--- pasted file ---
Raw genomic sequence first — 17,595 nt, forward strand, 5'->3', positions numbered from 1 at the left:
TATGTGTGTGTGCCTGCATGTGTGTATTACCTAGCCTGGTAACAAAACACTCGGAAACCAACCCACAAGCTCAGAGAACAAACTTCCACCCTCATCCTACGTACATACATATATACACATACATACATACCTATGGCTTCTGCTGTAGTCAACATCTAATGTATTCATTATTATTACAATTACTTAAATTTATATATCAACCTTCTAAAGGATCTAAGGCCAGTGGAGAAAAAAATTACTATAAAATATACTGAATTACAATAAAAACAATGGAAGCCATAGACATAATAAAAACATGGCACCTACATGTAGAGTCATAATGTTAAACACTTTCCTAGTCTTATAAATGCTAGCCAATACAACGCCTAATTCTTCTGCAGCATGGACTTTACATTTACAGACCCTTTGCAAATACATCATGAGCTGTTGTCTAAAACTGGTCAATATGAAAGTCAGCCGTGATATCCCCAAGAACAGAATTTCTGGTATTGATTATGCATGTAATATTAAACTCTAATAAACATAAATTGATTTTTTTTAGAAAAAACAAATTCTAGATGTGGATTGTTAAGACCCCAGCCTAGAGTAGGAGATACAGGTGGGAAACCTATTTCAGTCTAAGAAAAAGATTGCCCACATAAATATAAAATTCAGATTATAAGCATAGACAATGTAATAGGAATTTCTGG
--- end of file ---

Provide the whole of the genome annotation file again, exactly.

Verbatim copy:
Raw genomic sequence first — 17,595 nt, forward strand, 5'->3', positions numbered from 1 at the left:
TATGTGTGTGTGCCTGCATGTGTGTATTACCTAGCCTGGTAACAAAACACTCGGAAACCAACCCACAAGCTCAGAGAACAAACTTCCACCCTCATCCTACGTACATACATATATACACATACATACATACCTATGGCTTCTGCTGTAGTCAACATCTAATGTATTCATTATTATTACAATTACTTAAATTTATATATCAACCTTCTAAAGGATCTAAGGCCAGTGGAGAAAAAAATTACTATAAAATATACTGAATTACAATAAAAACAATGGAAGCCATAGACATAATAAAAACATGGCACCTACATGTAGAGTCATAATGTTAAACACTTTCCTAGTCTTATAAATGCTAGCCAATACAACGCCTAATTCTTCTGCAGCATGGACTTTACATTTACAGACCCTTTGCAAATACATCATGAGCTGTTGTCTAAAACTGGTCAATATGAAAGTCAGCCGTGATATCCCCAAGAACAGAATTTCTGGTATTGATTATGCATGTAATATTAAACTCTAATAAACATAAATTGATTTTTTTTAGAAAAAACAAATTCTAGATGTGGATTGTTAAGACCCCAGCCTAGAGTAGGAGATACAGGTGGGAAACCTATTTCAGTCTAAGAAAAAGATTGCCCACATAAATATAAAATTCAGATTATAAGCATAGACAATGTAATAGGAATTTCTGG